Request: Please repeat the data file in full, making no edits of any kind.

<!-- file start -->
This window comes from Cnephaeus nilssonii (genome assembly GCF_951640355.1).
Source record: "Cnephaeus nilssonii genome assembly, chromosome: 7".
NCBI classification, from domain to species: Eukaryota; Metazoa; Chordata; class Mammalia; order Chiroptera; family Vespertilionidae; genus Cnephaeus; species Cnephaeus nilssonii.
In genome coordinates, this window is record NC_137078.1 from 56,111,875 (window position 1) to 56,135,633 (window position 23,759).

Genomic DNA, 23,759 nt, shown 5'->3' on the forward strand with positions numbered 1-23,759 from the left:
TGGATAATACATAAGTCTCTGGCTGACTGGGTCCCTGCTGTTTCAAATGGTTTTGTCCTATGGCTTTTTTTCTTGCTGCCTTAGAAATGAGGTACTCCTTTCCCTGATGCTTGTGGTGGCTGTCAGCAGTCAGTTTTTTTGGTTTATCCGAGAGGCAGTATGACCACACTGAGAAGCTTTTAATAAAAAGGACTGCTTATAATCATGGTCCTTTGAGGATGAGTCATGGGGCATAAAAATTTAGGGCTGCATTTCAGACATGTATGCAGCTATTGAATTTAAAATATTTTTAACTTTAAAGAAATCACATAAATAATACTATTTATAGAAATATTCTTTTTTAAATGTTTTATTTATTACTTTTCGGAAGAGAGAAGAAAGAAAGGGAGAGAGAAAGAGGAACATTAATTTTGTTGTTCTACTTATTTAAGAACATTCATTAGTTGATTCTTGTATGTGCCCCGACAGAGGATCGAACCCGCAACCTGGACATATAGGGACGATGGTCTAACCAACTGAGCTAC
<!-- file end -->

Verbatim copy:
This window comes from Cnephaeus nilssonii (genome assembly GCF_951640355.1).
Source record: "Cnephaeus nilssonii genome assembly, chromosome: 7".
NCBI classification, from domain to species: Eukaryota; Metazoa; Chordata; class Mammalia; order Chiroptera; family Vespertilionidae; genus Cnephaeus; species Cnephaeus nilssonii.
In genome coordinates, this window is record NC_137078.1 from 56,111,875 (window position 1) to 56,135,633 (window position 23,759).

Genomic DNA, 23,759 nt, shown 5'->3' on the forward strand with positions numbered 1-23,759 from the left:
TGGATAATACATAAGTCTCTGGCTGACTGGGTCCCTGCTGTTTCAAATGGTTTTGTCCTATGGCTTTTTTTCTTGCTGCCTTAGAAATGAGGTACTCCTTTCCCTGATGCTTGTGGTGGCTGTCAGCAGTCAGTTTTTTTGGTTTATCCGAGAGGCAGTATGACCACACTGAGAAGCTTTTAATAAAAAGGACTGCTTATAATCATGGTCCTTTGAGGATGAGTCATGGGGCATAAAAATTTAGGGCTGCATTTCAGACATGTATGCAGCTATTGAATTTAAAATATTTTTAACTTTAAAGAAATCACATAAATAATACTATTTATAGAAATATTCTTTTTTAAATGTTTTATTTATTACTTTTCGGAAGAGAGAAGAAAGAAAGGGAGAGAGAAAGAGGAACATTAATTTTGTTGTTCTACTTATTTAAGAACATTCATTAGTTGATTCTTGTATGTGCCCCGACAGAGGATCGAACCCGCAACCTGGACATATAGGGACGATGGTCTAACCAACTGAGCTAC